Hybrid LDPC codes and iterative decoding methods - i3s


Hybrid LDPC codes and iterative decoding methods - i3s

2.7 Proofs of theorems in Chapter 2 81

analysis is performed on the BIAWGN channel, whereas studies of generalized LDPC

codes usually consider the BEC [30, 29]. In order to optimize the distributions of hybrid

LDPC ensembles, we have investigated how to project the message densities on only

one scalar parameter using a Gaussian approximation. The accuracy of such an approximation

has been studied, and used to lead to two kinds of EXIT charts of hybrid LDPC

codes: multi-dimensional and mono-dimensional EXIT charts. Distribution optimization

allows to get finite length codes with very low connection degrees and better waterfall

region than protograph or multi-edge type LDPC codes. Moreover, hybrid LDPC codes

are well fitted for the cycle cancellation presented in [34], thanks to the specific structure

of the linear maps. The resulting codes appear to have, additionally to a better waterfall

region, a very low error-floor for code rate one-half and codeword length lower than three

thousands bits, thereby competing with multi-edge type LDPC. Thus, hybrid LDPC codes

allow to achieve an interesting trade-off between good error-floor performance and good

waterfall region with non-binary codes techniques.

We have also shown that hybrid LDPC codes can be very good candidates for efficient

low rate coding schemes. For code rate one sixth, they compare very well to existing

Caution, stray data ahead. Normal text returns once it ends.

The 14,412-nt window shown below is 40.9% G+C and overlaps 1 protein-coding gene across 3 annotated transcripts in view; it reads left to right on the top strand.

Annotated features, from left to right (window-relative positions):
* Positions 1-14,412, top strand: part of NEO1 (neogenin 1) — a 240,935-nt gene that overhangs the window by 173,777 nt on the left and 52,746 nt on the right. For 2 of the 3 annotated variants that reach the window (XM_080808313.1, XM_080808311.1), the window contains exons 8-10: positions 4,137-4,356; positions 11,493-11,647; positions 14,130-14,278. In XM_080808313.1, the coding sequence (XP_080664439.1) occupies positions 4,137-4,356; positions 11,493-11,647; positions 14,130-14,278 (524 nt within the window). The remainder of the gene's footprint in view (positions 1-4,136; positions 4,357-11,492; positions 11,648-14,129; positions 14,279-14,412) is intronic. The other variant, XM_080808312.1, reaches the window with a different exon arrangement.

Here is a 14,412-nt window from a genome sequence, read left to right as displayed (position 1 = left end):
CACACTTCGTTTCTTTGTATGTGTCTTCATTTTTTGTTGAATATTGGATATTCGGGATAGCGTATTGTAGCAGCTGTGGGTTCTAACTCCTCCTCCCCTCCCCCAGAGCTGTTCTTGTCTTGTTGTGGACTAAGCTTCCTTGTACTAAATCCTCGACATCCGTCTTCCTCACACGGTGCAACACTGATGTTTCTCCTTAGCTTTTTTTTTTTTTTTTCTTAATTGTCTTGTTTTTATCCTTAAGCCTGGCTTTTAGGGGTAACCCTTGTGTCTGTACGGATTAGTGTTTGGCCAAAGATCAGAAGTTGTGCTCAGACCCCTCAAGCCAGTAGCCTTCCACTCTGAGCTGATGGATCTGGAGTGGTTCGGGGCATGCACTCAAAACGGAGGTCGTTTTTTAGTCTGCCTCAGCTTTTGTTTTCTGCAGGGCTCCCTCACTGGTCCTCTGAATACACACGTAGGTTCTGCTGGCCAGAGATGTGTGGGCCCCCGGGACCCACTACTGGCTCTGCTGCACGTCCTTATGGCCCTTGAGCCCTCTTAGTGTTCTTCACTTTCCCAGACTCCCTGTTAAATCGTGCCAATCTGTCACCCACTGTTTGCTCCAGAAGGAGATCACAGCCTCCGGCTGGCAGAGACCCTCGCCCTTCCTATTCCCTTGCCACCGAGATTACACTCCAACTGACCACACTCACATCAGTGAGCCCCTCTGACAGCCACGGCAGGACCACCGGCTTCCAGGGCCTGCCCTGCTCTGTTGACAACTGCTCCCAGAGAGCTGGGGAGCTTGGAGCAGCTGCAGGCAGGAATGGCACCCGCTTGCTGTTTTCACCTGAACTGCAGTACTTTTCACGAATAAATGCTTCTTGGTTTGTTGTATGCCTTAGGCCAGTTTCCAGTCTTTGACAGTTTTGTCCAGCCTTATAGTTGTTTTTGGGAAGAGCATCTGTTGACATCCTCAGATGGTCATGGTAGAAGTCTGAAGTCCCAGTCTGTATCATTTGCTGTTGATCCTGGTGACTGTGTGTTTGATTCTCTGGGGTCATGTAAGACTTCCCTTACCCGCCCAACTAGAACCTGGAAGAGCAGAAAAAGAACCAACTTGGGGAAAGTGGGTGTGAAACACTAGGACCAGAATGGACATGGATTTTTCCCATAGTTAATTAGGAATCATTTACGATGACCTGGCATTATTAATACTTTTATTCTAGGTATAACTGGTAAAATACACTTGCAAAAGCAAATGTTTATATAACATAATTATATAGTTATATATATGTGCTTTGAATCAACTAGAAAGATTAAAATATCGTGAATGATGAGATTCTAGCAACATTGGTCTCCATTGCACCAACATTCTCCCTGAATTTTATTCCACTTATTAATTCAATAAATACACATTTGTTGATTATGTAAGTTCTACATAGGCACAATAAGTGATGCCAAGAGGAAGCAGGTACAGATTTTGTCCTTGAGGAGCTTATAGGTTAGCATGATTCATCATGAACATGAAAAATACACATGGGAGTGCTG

Turbo Hadamard or Zigzag Hadamard codes. In particular, hybrid LDPC codes exhibit

very good minimum distances and error floor properties.

As future work, it would be of first interest to allow degree one variable nodes in the

representation of hybrid LDPC codes, by, e.g., adopting a multi-edge type representation

[27]. As shown in [30], this would allow to have better decoding thresholds, in particular

for low rate codes.

This would give rise to the study and optimization, with the same tools, of non-binary protograph

based or multi-edge type LDPC codes. However, the extension may be theoretically

not completely straightforward as the non-zero values have to be carefully handled

to define the code ensemble.

On the other hand, it would be interesting to study hybrid LDPC codes on other channels.

Let us mention that we made some experiments on an AWGN channel with 16-

QAM modulation. We restricted the connection profile to be regular, in order to not bias

the results by the absence of special allocation on differently protected symbols. Only

two group orders where allowed to avoid correlation between channel LLRs: G(16) and

G(256). The optimization of fractions of variable nodes in these two different orders have

been done. The results where slightly degraded compared to a (2, 4) GF(256) LDPC

codes. A study of these codes on the BEC would be also interesting, according to what

has been done for D-GLDPC codes on the BEC [56].

2.7 Proofs of theorems in Chapter 2

Lemma 5 Let P e (t) (x) denote the conditional error probability after the t th BP decoding

iteration of a GF(q) LDPC code, assuming that codeword x was sent. If the channel is

symmetric, then P e (t) (x) is independent of x.

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